The History of the Doctoral Program in Organizational Leadership at Brandman University From an Innovation Theory Perspective: Beta Cohort 2013-
Zeta Cohort 2017
Purpose Statement. The purpose of this historical research study was to document the evolution of the Doctoral Program in Organizational Leadership at Brandman University from concept and design to implementation to present iterations (2013-2017). In addition, it was the purpose of this study to examine changes in vision, structure, curriculum, and the factors that influenced key leaders and decisions from the perspective of Bolman and Deal's 4-frame model, including structural, human resource, political, and symbolic frames.
Methodology. This study is part of a 2-person thematic qualitative historical study on the Brandman doctoral program, with 1 researcher studying program design and implementation with the Alpha cohort in 2012, and this researcher studying the evolution of the program from the Beta cohort of 2013 through the Zeta cohort of 2017. Interviews were conducted with 16 key leaders of the program during the time period being studied. Additionally, relevant documents, artifacts, and relics were reviewed to triangulate interview data.
Findings. Findings of this research study relate to the importance of leaders using a variety of frames through which to view their organization and make strategic leadership decisions regarding systematically pursuing innovation. Additionally, the findings address the importance of aligning hiring practices and program structures to the core values and mission of the organization.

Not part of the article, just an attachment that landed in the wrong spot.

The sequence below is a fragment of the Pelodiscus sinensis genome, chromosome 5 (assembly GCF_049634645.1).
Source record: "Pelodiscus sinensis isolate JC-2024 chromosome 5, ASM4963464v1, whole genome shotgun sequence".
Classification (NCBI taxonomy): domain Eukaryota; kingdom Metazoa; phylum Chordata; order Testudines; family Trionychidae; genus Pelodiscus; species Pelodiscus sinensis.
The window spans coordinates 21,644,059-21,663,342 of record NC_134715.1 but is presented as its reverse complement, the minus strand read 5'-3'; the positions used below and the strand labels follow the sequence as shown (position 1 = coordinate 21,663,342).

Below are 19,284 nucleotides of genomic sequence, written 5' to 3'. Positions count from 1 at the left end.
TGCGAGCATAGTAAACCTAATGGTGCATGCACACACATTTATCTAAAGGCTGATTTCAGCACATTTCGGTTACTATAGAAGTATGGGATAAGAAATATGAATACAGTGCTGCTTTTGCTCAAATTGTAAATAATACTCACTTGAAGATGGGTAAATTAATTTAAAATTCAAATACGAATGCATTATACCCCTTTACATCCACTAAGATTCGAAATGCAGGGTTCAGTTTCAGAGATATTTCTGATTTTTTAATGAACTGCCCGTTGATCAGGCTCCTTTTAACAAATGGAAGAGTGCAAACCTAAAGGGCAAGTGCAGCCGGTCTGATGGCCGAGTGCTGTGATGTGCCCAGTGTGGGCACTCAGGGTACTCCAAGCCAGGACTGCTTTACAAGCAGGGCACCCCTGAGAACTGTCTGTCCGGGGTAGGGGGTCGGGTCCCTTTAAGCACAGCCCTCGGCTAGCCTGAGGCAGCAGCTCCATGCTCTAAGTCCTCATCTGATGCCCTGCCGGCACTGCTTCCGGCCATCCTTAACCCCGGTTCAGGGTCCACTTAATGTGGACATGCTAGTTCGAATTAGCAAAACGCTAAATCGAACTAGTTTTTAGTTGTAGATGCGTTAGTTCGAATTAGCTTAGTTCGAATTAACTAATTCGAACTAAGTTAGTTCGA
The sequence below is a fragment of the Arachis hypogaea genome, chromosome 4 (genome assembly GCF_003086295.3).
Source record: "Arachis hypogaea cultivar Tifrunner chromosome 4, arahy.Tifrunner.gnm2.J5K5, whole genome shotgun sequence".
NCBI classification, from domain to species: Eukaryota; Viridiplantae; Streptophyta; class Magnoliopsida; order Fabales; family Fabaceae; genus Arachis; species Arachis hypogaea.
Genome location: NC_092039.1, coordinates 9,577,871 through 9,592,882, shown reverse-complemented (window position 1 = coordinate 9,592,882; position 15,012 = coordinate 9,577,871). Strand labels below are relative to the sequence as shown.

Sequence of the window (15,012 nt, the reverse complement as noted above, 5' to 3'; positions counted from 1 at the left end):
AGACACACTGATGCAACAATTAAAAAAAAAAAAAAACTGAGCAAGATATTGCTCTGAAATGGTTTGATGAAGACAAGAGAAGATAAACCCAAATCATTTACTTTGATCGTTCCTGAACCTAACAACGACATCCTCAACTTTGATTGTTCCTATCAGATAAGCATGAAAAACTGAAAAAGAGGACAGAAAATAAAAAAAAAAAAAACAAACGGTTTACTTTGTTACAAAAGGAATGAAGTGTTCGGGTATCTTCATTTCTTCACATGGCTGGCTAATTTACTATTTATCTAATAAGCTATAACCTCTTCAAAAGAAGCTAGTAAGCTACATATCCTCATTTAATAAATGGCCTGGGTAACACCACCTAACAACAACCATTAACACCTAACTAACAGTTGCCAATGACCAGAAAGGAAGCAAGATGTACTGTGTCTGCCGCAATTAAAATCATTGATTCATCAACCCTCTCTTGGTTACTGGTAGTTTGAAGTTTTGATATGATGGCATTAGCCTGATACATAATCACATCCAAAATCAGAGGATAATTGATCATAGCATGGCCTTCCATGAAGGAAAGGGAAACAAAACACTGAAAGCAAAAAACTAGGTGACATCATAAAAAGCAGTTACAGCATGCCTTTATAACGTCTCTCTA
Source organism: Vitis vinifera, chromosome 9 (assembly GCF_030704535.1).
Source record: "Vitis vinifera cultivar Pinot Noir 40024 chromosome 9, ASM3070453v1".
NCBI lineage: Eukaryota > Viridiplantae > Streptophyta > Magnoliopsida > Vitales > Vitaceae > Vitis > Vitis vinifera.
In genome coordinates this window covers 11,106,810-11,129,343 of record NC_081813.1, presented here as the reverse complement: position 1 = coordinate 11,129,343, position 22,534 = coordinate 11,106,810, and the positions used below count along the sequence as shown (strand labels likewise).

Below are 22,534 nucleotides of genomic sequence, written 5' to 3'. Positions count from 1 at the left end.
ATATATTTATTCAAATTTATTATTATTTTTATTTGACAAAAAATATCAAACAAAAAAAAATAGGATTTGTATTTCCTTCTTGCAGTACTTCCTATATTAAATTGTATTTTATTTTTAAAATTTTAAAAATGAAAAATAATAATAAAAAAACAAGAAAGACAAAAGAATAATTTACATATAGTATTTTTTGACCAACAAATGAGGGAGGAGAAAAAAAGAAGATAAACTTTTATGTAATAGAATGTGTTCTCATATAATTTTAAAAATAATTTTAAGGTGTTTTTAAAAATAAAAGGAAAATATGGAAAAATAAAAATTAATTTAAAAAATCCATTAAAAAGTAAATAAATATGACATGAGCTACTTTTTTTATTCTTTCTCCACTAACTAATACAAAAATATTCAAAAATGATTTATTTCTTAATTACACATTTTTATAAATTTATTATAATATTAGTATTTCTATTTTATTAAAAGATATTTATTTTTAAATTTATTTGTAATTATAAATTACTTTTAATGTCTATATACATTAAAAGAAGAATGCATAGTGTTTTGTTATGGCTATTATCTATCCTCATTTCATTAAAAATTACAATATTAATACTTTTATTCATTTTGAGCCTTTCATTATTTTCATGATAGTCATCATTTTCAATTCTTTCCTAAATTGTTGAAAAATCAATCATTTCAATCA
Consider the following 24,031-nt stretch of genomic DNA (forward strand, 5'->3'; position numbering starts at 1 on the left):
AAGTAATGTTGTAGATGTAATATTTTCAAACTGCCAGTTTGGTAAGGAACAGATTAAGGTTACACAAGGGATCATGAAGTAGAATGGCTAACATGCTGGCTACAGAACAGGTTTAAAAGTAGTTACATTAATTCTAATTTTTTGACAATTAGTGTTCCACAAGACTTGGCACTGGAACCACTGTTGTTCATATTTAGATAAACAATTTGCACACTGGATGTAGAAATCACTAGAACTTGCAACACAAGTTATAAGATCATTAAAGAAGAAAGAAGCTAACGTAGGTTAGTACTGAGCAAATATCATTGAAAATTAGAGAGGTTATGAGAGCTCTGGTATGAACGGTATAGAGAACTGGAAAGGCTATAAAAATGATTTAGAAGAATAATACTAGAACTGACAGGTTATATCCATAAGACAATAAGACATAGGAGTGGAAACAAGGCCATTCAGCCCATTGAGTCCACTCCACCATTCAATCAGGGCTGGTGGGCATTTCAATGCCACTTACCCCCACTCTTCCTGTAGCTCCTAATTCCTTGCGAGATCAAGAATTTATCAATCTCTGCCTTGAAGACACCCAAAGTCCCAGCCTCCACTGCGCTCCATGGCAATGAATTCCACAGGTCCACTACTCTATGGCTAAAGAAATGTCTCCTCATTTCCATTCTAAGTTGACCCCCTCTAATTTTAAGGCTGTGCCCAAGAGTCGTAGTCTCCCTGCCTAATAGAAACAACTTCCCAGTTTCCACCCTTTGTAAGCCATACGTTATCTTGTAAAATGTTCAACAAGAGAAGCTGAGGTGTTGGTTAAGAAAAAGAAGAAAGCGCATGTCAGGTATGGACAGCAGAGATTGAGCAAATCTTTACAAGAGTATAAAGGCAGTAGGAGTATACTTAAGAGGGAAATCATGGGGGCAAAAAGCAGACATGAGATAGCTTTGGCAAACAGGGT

Conclusions. Utilizing Bolman and Deal’s 4-frame model, the Brandman University Doctoral Program in Organizational Leadership was evaluated in terms of its innovative approach to doctoral education. The program’s focus on transformational leadership offered in a practitioner scholar environment exemplified alignment between theory and practice.
Recommendations. Further study is recommended to determine the impact of the Brandman doctoral program. Recommendations include studies focused on the role of the human resources frame in the evolution of the program; impact of student transformational change projects (TCPs); evaluation of quantitative program data; analysis of the perspectives of other members of the Brandman University community; replication of this historical study, focusing on the years following 2017; and examination of the role of the Brandman University Center for Instructional Innovation (CII).
|Commitee:||Buster, Walter, Petersen, Cindy|
|Department:||School of Education|
|School Location:||United States -- California|
|Source:||DAI 81/11(E), Dissertation Abstracts International|
|Subjects:||Educational leadership, Higher Education Administration, Higher education|
|Keywords:||Doctoral, Innovation, Leadership, Organizational|
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